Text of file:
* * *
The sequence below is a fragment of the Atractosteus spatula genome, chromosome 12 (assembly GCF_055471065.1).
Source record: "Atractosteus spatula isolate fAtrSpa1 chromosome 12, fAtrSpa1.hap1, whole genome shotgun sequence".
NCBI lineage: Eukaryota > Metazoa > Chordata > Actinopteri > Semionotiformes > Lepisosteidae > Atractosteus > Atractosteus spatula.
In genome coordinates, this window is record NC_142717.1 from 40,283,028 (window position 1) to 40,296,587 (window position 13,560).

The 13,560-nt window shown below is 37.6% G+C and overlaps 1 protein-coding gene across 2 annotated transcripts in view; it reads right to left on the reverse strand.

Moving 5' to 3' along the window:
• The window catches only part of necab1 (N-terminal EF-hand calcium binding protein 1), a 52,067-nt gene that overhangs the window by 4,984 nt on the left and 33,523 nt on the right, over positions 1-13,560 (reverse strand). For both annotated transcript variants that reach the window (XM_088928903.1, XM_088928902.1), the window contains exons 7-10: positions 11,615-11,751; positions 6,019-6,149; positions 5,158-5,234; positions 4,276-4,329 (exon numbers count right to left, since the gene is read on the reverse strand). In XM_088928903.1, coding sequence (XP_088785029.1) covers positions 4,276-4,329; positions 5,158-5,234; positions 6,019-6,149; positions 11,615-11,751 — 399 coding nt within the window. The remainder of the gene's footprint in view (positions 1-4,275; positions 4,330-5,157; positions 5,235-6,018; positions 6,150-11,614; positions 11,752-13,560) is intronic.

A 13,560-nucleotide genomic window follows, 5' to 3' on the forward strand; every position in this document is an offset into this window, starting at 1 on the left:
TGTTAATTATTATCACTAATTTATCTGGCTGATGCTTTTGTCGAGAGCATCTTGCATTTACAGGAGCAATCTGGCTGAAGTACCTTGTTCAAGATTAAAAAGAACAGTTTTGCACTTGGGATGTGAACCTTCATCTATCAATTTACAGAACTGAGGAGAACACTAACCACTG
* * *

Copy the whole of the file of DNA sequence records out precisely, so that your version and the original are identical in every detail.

The sequence below is a fragment of the Atractosteus spatula genome, chromosome 12 (assembly GCF_055471065.1).
Source record: "Atractosteus spatula isolate fAtrSpa1 chromosome 12, fAtrSpa1.hap1, whole genome shotgun sequence".
NCBI lineage: Eukaryota > Metazoa > Chordata > Actinopteri > Semionotiformes > Lepisosteidae > Atractosteus > Atractosteus spatula.
In genome coordinates, this window is record NC_142717.1 from 40,283,028 (window position 1) to 40,296,587 (window position 13,560).

The 13,560-nt window shown below is 37.6% G+C and overlaps 1 protein-coding gene across 2 annotated transcripts in view; it reads right to left on the reverse strand.

Moving 5' to 3' along the window:
• The window catches only part of necab1 (N-terminal EF-hand calcium binding protein 1), a 52,067-nt gene that overhangs the window by 4,984 nt on the left and 33,523 nt on the right, over positions 1-13,560 (reverse strand). For both annotated transcript variants that reach the window (XM_088928903.1, XM_088928902.1), the window contains exons 7-10: positions 11,615-11,751; positions 6,019-6,149; positions 5,158-5,234; positions 4,276-4,329 (exon numbers count right to left, since the gene is read on the reverse strand). In XM_088928903.1, coding sequence (XP_088785029.1) covers positions 4,276-4,329; positions 5,158-5,234; positions 6,019-6,149; positions 11,615-11,751 — 399 coding nt within the window. The remainder of the gene's footprint in view (positions 1-4,275; positions 4,330-5,157; positions 5,235-6,018; positions 6,150-11,614; positions 11,752-13,560) is intronic.

A 13,560-nucleotide genomic window follows, 5' to 3' on the forward strand; every position in this document is an offset into this window, starting at 1 on the left:
TGTTAATTATTATCACTAATTTATCTGGCTGATGCTTTTGTCGAGAGCATCTTGCATTTACAGGAGCAATCTGGCTGAAGTACCTTGTTCAAGATTAAAAAGAACAGTTTTGCACTTGGGATGTGAACCTTCATCTATCAATTTACAGAACTGAGGAGAACACTAACCACTG